02 Aug Uncle Sam moves against state assessments
By Dale Chu
In the latest episode of never sleep on assessments, the Senate Appropriations committee just passed a funding bill before going on August recess that underscores the deteriorating support for state testing on Capitol Hill. In what could be a harbinger of things to come, the proposal would cut ten millions dollars from the State Assessments Grants program. As context, Uncle Sam most recently appropriated $390 million in funds via both formula grants and a competitive program to help improve statewide exams.
Here is the Senate report language talking about the cut (page 217). It’s worth noting the underlined sentence. They almost sound defensive about it:
State Assessments Grants – The Committee recommends $380,000,000 [down from $390M] for the State Assessments Grants program… The recommendation includes nearly $11,000,000 more than the statutorily required amount for formula grants that would be available for new competitive grants for state assessments...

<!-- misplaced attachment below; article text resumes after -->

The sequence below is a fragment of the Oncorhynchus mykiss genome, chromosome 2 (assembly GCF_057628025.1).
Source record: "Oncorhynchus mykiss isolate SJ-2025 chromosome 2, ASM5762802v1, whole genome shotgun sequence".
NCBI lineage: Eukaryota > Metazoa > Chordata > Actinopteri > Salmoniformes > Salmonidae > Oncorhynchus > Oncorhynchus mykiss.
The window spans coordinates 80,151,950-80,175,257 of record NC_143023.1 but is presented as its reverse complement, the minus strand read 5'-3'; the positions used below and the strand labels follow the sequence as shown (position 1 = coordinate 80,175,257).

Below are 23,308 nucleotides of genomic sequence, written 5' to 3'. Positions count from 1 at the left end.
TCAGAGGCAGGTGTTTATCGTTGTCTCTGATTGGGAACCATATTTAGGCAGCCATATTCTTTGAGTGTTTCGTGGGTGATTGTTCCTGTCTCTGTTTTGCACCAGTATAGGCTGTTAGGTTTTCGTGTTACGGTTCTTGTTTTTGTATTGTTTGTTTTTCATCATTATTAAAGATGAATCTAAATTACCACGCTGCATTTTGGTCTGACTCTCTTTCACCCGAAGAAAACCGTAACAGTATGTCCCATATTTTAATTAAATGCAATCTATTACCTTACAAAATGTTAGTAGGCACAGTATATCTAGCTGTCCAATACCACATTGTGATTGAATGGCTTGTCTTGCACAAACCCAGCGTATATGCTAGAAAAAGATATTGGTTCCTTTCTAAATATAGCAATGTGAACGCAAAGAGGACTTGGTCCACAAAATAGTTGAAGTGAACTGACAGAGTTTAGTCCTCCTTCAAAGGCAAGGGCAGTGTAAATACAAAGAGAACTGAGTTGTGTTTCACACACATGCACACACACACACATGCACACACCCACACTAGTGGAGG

To understand this, it’s important to know that the statute establishes a baseline funding level of $369.1 million. Which is to say, the Senate seems to be suggesting, “Look, $380 million is already $11 million more than we need to allocate, so quit all the fussing.”
The outlook for testing doesn’t look any better in the other legislative chamber. House Republicans had proposed something even more extreme: completing zeroing out the program (i.e., a $390 million cut). This would never happen, but consider the aforementioned $369.1M baseline. By statute, if funding falls below that level, states would be completely let off the hook for administering any state tests (i.e., math, reading, or science) that year. This bears repeating. If the House bill were to become law, states wouldn’t need to test their students at all!
Of course, this won’t happen, and nothing approaching the end of testing as we know it is immediately imminent. However, we now have members in both chambers—and in the Senate on a bipartisan basis—on record voting for a cut to state assessments. At a time when people are clamoring for more assessment innovation, elected officials in Washington seem to be carelessly pushing for less of it.